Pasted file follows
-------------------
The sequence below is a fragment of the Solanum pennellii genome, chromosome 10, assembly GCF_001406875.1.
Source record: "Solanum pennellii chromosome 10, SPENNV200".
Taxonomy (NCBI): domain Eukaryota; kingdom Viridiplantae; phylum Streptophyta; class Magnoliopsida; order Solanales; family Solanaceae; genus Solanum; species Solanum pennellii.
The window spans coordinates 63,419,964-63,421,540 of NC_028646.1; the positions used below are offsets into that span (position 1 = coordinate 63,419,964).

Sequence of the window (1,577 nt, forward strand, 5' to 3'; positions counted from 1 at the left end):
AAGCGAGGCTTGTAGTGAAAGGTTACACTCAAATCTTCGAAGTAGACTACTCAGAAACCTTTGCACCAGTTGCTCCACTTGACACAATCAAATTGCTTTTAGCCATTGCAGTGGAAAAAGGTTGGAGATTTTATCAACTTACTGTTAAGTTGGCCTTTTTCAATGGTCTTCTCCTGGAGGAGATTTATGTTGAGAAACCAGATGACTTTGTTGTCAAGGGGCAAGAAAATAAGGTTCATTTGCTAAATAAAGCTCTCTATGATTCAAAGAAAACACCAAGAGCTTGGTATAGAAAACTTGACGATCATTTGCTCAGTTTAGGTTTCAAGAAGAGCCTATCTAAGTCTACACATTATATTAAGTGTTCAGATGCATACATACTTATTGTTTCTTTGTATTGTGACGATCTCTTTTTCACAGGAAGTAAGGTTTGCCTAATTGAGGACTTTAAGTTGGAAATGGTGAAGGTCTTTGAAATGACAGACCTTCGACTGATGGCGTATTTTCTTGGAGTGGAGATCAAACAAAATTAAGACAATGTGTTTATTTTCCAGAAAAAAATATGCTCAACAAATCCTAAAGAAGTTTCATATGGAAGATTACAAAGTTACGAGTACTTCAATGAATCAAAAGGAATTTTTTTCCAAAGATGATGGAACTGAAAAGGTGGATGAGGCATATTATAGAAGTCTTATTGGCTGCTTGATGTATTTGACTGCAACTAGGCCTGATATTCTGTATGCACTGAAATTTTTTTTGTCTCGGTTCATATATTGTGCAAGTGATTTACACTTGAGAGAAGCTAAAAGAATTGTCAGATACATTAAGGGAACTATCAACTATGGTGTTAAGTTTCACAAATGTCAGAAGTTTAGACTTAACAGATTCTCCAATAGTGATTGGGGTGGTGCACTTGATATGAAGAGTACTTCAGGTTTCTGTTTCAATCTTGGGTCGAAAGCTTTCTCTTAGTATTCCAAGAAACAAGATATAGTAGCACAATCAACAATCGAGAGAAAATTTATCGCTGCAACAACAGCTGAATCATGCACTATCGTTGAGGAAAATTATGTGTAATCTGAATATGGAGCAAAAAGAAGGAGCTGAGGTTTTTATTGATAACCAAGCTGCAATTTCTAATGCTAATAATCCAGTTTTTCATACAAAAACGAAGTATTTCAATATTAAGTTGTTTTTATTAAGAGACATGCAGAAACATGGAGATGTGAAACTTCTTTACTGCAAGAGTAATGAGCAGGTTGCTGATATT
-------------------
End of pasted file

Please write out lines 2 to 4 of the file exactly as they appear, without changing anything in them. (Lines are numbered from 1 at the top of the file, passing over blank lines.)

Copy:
Source record: "Solanum pennellii chromosome 10, SPENNV200".
Taxonomy (NCBI): domain Eukaryota; kingdom Viridiplantae; phylum Streptophyta; class Magnoliopsida; order Solanales; family Solanaceae; genus Solanum; species Solanum pennellii.
The window spans coordinates 63,419,964-63,421,540 of NC_028646.1; the positions used below are offsets into that span (position 1 = coordinate 63,419,964).